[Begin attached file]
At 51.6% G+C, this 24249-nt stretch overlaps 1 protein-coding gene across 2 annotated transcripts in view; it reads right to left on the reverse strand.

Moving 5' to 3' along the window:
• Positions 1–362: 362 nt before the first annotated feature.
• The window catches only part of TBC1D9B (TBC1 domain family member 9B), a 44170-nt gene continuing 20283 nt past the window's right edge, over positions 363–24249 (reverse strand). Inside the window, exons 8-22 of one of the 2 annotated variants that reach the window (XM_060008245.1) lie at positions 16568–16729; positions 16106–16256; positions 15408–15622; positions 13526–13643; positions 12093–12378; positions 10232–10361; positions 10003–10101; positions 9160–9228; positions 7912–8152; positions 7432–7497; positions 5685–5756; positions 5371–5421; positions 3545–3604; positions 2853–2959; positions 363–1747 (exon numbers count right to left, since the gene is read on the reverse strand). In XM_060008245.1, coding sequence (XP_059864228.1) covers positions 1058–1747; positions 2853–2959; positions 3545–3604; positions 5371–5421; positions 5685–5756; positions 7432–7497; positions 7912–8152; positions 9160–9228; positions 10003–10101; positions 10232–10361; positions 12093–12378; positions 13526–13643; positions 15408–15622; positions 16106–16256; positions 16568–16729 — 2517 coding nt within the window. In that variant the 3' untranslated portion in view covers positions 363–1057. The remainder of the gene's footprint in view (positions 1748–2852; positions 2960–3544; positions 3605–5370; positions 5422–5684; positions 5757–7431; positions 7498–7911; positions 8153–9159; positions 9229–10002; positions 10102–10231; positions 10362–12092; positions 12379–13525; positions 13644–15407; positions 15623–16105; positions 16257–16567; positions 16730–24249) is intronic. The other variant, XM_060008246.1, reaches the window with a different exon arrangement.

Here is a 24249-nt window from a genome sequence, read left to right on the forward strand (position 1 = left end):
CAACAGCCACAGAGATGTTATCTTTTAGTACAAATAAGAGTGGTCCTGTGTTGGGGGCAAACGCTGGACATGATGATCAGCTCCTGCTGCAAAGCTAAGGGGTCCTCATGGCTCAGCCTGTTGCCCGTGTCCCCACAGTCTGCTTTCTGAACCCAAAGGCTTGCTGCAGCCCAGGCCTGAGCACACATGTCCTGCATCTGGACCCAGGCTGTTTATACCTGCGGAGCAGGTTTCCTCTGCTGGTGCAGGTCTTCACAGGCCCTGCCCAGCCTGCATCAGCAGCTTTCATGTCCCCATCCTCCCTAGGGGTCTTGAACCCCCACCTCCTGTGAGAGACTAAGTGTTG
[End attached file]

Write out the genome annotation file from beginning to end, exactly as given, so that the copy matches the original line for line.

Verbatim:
At 51.6% G+C, this 24249-nt stretch overlaps 1 protein-coding gene across 2 annotated transcripts in view; it reads right to left on the reverse strand.

Moving 5' to 3' along the window:
• Positions 1–362: 362 nt before the first annotated feature.
• The window catches only part of TBC1D9B (TBC1 domain family member 9B), a 44170-nt gene continuing 20283 nt past the window's right edge, over positions 363–24249 (reverse strand). Inside the window, exons 8-22 of one of the 2 annotated variants that reach the window (XM_060008245.1) lie at positions 16568–16729; positions 16106–16256; positions 15408–15622; positions 13526–13643; positions 12093–12378; positions 10232–10361; positions 10003–10101; positions 9160–9228; positions 7912–8152; positions 7432–7497; positions 5685–5756; positions 5371–5421; positions 3545–3604; positions 2853–2959; positions 363–1747 (exon numbers count right to left, since the gene is read on the reverse strand). In XM_060008245.1, coding sequence (XP_059864228.1) covers positions 1058–1747; positions 2853–2959; positions 3545–3604; positions 5371–5421; positions 5685–5756; positions 7432–7497; positions 7912–8152; positions 9160–9228; positions 10003–10101; positions 10232–10361; positions 12093–12378; positions 13526–13643; positions 15408–15622; positions 16106–16256; positions 16568–16729 — 2517 coding nt within the window. In that variant the 3' untranslated portion in view covers positions 363–1057. The remainder of the gene's footprint in view (positions 1748–2852; positions 2960–3544; positions 3605–5370; positions 5422–5684; positions 5757–7431; positions 7498–7911; positions 8153–9159; positions 9229–10002; positions 10102–10231; positions 10362–12092; positions 12379–13525; positions 13644–15407; positions 15623–16105; positions 16257–16567; positions 16730–24249) is intronic. The other variant, XM_060008246.1, reaches the window with a different exon arrangement.

Here is a 24249-nt window from a genome sequence, read left to right on the forward strand (position 1 = left end):
CAACAGCCACAGAGATGTTATCTTTTAGTACAAATAAGAGTGGTCCTGTGTTGGGGGCAAACGCTGGACATGATGATCAGCTCCTGCTGCAAAGCTAAGGGGTCCTCATGGCTCAGCCTGTTGCCCGTGTCCCCACAGTCTGCTTTCTGAACCCAAAGGCTTGCTGCAGCCCAGGCCTGAGCACACATGTCCTGCATCTGGACCCAGGCTGTTTATACCTGCGGAGCAGGTTTCCTCTGCTGGTGCAGGTCTTCACAGGCCCTGCCCAGCCTGCATCAGCAGCTTTCATGTCCCCATCCTCCCTAGGGGTCTTGAACCCCCACCTCCTGTGAGAGACTAAGTGTTG